The concept of democracy and anarchy is particularly noteworthy and can be examined as a social experiment, not just a gaming phenomenon. Watching the stream you will find that democracy tends to last for only a short time before anarchy sets in. Whether this is shows that people want to have control of the action themselves, as in true anarchy, or they are disaffected with the slower speed of democracy can’t be said for sure – however either way it is an interesting analogy for real politics in a time where direct democracy is more viable than ever. On the other hand, democracy mode was in play when the game reached its’ end point and the final bosses were conquered. It is worth considering whether or not this could have been achieved under anarchy.
Full crowd-playing functionality for modern games is years away from coming to fruition, with the complexities of real-time combat and exploration being far more challenging to account for than the pseudo turn-based system of Pokémon. Even still – there are ways in which even modern games can be played almost collectively. One of the original YouTube gameplay commentators Xcalizorz recently streamed playthroughs of the Mass Effect series where he played through the game and created user polls to decide things like character appearance, mission selection and taking other important in-game decisions. All combat decisions and general gameplay decisions were made by the player alone. Mass Effect’s heavy emphasis on user choices lends itself well to this style of playing and would be the ideal starting point for a crowd-played game.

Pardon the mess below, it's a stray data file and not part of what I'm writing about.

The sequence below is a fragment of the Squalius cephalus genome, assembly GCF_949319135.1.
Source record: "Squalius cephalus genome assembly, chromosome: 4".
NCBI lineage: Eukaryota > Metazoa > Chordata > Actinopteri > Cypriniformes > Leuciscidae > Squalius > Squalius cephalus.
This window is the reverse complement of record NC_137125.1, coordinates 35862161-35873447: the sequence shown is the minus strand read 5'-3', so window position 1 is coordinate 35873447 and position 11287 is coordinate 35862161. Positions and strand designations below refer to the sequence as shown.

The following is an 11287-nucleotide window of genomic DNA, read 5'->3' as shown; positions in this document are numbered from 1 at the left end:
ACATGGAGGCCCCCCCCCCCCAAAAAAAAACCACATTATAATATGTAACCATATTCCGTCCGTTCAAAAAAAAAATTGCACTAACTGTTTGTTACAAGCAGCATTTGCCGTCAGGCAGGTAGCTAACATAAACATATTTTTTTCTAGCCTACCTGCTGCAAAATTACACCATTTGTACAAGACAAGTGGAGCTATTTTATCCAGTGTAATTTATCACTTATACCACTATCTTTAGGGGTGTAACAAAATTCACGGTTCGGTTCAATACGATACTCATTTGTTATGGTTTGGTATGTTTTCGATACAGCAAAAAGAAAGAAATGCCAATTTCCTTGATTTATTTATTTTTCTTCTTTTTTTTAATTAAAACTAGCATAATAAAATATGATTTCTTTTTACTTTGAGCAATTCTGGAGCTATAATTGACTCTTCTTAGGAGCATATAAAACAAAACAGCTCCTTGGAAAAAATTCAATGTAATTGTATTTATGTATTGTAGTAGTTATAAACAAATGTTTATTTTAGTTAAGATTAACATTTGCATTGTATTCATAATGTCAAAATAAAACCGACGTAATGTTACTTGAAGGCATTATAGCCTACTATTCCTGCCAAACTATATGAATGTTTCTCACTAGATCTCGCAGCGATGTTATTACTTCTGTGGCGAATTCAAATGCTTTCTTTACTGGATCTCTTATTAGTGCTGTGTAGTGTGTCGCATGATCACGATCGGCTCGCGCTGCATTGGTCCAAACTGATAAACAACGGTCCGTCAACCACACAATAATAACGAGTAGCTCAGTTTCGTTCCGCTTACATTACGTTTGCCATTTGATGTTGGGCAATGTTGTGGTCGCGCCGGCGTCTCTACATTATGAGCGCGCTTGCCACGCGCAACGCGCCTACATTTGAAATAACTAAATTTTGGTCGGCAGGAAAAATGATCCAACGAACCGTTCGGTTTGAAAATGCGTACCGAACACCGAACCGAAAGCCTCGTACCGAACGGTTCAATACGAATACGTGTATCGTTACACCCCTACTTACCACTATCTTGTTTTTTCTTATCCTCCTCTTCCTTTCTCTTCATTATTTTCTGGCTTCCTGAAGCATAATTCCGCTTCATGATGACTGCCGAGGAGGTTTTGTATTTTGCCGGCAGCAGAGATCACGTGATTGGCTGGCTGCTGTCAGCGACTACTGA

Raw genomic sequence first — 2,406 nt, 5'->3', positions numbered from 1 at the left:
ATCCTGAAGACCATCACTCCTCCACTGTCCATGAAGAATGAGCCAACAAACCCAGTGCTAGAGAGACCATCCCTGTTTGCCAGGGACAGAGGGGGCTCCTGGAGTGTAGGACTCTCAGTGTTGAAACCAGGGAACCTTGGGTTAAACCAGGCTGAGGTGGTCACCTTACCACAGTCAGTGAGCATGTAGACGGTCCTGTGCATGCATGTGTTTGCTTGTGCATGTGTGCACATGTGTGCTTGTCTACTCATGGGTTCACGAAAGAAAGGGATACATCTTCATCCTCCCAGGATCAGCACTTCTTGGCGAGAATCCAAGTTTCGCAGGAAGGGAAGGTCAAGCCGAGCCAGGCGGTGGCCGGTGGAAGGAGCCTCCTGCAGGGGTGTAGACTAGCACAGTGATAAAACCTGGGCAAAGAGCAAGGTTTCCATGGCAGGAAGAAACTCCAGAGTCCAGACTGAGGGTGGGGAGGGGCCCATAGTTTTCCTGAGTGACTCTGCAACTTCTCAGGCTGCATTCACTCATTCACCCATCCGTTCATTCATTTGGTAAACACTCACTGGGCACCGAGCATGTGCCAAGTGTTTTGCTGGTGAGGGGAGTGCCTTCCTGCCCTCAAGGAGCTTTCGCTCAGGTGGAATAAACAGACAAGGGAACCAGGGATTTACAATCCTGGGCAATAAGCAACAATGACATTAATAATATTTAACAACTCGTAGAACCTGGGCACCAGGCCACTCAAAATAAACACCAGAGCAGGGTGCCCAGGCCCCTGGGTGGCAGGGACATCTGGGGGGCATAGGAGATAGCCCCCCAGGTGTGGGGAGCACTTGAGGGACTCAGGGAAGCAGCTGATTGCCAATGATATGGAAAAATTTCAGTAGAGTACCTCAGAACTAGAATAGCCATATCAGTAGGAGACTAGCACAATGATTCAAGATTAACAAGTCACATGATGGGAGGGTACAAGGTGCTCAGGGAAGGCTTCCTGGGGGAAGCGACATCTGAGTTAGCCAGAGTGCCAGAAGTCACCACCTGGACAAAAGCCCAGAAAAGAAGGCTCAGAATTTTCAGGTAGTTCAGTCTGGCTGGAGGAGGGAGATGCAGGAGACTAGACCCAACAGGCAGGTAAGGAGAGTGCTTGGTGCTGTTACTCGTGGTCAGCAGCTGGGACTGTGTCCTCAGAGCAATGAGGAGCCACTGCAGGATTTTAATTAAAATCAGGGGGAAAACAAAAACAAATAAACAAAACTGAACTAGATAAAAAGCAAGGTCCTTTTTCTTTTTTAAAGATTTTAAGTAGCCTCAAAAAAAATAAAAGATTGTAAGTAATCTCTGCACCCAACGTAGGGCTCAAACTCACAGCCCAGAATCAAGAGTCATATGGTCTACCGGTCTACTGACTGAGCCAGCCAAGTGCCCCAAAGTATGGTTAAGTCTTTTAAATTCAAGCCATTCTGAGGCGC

Crowd-playing has the potential to be the cutting edge of both games and society. If a developer can create a game where complex actions can be undertaken by harnessing the will of a community then something truly special could be at hand. With live-streaming’s integration into modern consoles and their capacity for expansive stories the tools are all there. On the society side, this microcosm shows that more direct democracy could be achieved. I’ve already said before how our current system of electing representatives is archaic and, although on the surface not the most relevant example, TwitchPlaysPokémon shows that the mechanisms to capture the opinion of millions of people at once are there.
TwitchPlaysPokémon could be seen as merely another fad of the internet, which it undoubtedly is. The difference is, though, that this fad has the makings of a cultural change that could have far-reaching effects on not just the internet, but beyond.